The benefits of taking Genentech and Roche’s breast cancer drug Herceptin have once again been highlighted in a new study published in the latest issue of The Lancet.
The study showed that women with HER2-positive early-stage breast cancer who took Herceptin (trastuzumab) after surgery and chemotherapy had better survival odds after three years than those who didn't take the drug.
In the Herceptin Adjuvant (HERA) trial, researchers at the Royal Marsden Hospital in London randomly selected 1,703 women to receive the drug for one year after surgery and chemotherapy, while another 1,698 women received no drug after surgery and chemotherapy. All the study participants had HER2-positive breast cancer and were followed for two years.
Researchers found that 90 women died if they were in the observation group, compared with 59 deaths among women who were on Herceptin, corresponding to an absolute survival benefit of 2.7% after three years of follow-up.
The authors of the study said that its long-term value may be limited by the fact that patients in the monitoring group were allowed to switch to Herceptin after one year of observation and there were some serious side effects reported, notably cardiac damage, but in the main the results were positive. Ian Smith, professor of cancer at the Royal Marsden, said: “The survival benefit that has emerged over such a short period – about three years – emphasises the potential of this approach and underlines the importance of developing further specific targeted therapies in breast and other cancers.”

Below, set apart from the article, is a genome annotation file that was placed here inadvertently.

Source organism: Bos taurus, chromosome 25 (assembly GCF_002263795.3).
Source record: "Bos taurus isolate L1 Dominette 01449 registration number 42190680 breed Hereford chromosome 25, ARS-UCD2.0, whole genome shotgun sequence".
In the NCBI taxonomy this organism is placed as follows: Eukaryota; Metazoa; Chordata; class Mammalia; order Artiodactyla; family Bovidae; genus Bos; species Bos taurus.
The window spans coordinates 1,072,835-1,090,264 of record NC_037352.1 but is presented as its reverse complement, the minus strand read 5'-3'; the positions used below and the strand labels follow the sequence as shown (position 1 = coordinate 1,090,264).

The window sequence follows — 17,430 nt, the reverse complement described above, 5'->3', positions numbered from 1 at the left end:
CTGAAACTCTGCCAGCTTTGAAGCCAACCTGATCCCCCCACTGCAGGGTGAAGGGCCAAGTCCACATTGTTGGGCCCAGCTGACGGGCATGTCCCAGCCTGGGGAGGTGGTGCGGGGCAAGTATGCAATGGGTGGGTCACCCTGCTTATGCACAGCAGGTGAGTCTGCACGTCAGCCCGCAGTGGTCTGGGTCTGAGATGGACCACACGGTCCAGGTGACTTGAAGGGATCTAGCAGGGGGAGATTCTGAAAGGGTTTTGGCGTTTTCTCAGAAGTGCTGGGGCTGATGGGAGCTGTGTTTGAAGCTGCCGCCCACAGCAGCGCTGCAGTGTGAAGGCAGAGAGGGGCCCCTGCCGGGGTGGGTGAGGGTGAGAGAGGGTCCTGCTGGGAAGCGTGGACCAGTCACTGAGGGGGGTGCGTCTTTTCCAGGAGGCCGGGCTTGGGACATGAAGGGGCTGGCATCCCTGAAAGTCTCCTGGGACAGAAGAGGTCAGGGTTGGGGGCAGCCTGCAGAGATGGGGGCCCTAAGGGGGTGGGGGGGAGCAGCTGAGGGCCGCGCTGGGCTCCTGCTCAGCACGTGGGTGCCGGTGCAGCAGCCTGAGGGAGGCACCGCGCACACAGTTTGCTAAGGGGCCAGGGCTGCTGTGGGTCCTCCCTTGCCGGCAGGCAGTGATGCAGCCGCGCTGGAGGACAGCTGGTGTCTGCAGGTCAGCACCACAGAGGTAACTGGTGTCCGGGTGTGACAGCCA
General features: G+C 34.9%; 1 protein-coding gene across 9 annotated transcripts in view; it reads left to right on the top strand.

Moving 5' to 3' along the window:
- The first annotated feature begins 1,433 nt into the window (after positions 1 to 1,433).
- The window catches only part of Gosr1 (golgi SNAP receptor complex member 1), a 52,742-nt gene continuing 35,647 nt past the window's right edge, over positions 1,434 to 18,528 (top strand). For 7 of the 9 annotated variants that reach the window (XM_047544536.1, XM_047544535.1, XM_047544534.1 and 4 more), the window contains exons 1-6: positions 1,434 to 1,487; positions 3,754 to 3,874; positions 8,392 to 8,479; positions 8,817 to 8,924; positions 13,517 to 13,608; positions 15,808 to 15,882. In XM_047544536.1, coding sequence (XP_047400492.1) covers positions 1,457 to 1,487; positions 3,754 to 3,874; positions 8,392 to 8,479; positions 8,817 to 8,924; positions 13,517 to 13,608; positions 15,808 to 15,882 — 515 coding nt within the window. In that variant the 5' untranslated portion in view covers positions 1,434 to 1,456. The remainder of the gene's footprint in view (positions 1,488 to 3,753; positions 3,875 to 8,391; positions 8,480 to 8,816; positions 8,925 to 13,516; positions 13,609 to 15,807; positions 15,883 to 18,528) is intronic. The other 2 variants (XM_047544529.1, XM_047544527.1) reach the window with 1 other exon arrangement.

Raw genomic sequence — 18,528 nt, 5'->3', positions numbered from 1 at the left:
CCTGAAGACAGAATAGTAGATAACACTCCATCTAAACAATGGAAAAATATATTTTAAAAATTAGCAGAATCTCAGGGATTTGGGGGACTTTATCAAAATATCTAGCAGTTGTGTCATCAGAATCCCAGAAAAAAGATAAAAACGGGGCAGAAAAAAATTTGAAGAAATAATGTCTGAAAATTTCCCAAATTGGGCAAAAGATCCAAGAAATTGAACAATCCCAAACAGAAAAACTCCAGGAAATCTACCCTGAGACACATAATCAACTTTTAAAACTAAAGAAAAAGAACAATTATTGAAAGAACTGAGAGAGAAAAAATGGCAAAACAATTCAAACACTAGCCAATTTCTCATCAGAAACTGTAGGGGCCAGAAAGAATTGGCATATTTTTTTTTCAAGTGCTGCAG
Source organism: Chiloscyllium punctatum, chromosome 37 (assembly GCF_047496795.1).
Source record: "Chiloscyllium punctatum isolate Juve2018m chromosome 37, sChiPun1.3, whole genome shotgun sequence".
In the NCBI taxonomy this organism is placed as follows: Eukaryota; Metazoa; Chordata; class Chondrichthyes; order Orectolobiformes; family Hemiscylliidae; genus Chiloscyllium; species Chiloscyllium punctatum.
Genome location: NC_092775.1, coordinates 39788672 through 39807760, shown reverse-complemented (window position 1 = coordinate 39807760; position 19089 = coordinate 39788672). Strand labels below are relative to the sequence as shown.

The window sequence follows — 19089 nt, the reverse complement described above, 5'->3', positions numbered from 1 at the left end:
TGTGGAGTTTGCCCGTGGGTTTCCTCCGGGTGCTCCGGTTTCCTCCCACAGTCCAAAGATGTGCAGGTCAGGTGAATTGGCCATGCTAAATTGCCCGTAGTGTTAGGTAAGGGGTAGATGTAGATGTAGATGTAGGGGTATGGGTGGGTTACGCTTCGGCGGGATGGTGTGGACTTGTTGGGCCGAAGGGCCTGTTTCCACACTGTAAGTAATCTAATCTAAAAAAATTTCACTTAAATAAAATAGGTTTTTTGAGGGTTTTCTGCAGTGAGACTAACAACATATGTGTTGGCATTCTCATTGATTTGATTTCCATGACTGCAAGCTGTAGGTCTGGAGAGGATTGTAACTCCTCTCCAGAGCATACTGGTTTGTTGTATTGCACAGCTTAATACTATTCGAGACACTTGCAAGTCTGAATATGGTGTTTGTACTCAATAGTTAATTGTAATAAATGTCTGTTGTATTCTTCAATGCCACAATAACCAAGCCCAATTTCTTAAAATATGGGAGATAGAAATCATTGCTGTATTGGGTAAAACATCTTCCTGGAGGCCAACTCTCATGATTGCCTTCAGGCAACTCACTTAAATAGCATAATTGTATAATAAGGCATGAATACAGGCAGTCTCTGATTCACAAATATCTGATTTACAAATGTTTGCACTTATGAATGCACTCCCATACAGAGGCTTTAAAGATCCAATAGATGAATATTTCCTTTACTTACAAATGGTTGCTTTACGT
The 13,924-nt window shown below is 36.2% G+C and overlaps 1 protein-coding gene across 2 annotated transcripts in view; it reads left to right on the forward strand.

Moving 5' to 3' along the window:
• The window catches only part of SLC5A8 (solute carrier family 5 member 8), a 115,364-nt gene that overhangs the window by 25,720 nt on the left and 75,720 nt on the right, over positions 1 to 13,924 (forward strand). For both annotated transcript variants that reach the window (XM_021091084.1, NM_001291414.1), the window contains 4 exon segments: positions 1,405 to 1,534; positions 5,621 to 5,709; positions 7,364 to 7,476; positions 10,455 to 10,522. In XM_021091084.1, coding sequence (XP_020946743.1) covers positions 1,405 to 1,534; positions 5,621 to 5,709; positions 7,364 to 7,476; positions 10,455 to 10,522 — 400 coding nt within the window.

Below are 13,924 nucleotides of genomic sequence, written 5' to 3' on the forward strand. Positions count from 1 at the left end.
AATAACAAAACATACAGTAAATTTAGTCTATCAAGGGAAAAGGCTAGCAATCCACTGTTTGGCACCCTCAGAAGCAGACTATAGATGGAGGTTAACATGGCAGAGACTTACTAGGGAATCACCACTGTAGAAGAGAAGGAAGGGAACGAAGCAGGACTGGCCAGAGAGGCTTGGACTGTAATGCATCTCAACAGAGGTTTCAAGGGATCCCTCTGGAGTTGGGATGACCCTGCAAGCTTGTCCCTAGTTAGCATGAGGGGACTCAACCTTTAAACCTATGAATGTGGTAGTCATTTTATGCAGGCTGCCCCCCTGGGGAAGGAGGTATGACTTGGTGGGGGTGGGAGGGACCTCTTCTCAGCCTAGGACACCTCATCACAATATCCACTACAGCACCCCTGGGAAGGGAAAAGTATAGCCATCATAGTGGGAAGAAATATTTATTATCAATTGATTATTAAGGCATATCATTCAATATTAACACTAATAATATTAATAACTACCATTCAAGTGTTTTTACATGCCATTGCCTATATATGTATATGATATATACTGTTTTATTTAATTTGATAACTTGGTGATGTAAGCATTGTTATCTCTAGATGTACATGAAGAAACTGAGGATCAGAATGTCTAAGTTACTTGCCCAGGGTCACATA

Daniel Hind, a research associate in health economics at the University of Sheffield, United Kingdom, wrote in The Lancet that the price of treating patients with Herceptin falls within usually acceptable levels of cost effectiveness, an issue that has become a major point in the UK, where the drug costs some £30,000 per year.